Opposition to Obamacare had shut down the government, and seemed on its way to causing a more calamitous default on the national debt.

More immediately, this meant that the first job for the senior staff at HHS and CMS wasn’t to worry about traffic or enrollment at their new website, but to figure out which “nonessential” employees they had to send home because they could not be paid.

Beyond the most senior people, the definition of who was “essential” depended largely on what budget bucket they were in. That meant hundreds of people who had worked on Obamacare had to leave the building as it was launched.

“It was so bittersweet,” recalled Chiquita Brooks-LaSure, a veteran healthcare reform advocate who was one of Gary Cohen’s deputies at CCIIO. “We were finally giving people coverage in this country. But now we were sending our colleagues home who had helped make it happen.” Even Mandy Cohen, a highly regarded physician who was overseeing policy and communications with the non-insurance healthcare community, had to be furloughed.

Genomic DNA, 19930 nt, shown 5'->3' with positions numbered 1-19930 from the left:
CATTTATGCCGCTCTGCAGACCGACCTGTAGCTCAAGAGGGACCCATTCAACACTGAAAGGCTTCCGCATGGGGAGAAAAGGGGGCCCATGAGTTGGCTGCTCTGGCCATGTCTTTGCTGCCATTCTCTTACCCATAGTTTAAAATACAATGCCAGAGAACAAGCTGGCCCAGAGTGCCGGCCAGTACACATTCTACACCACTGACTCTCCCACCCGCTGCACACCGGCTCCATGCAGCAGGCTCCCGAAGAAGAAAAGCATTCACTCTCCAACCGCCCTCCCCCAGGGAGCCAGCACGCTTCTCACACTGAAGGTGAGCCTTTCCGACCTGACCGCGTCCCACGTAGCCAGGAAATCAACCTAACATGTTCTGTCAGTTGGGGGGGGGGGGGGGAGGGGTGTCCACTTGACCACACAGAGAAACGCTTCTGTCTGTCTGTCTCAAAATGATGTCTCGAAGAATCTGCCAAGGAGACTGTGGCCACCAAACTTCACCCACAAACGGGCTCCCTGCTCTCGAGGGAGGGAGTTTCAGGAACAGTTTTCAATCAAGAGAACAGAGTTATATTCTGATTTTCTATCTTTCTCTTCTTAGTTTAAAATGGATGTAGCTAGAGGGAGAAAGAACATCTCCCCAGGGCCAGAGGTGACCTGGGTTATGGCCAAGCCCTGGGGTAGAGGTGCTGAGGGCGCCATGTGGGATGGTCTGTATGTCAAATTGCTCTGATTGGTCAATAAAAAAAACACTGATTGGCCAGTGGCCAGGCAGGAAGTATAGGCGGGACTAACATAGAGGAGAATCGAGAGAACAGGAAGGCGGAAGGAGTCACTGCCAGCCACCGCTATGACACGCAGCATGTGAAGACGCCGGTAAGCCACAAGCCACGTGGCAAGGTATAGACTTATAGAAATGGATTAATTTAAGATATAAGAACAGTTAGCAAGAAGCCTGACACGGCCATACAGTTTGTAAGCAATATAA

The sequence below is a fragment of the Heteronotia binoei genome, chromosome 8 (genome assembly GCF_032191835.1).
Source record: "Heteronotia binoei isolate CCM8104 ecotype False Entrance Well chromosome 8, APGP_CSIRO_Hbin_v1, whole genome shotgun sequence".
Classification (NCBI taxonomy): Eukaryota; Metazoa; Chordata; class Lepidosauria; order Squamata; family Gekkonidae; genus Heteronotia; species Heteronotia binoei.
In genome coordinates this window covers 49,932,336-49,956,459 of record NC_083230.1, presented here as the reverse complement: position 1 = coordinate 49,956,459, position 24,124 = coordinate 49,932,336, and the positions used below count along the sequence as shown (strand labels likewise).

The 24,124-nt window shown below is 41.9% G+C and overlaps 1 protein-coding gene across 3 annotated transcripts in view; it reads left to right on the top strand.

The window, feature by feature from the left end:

At about 8 a.m., Tavenner met with senior staffers, including Brooks-LaSure and Julie Bataille, who ran the CMS press relations shop. Bataille reported that there was no news of any import yet from Gary Cohen’s CCIIO command center in Bethesda, Maryland, the command center run by CMS Office of Operations head Michelle Snyder in Baltimore, or the tech command center overseen by Henry Chao and housed at an office rented by contractor CGI in Herndon, Virginia. Everything seemed to be working, but they had no enrollment numbers.

As for actual traffic online, the CMS people had access only to the same data point that any website operator has—how many visitors had come. They had never installed a dashboard that would give them up-to-the-minute traffic numbers for individual pages, let alone the number of people who had actually enrolled. All that would have to be tabulated at the end of each day. But they did know that visits to the home page were high. Amazingly high: over a million visits by 7 a.m.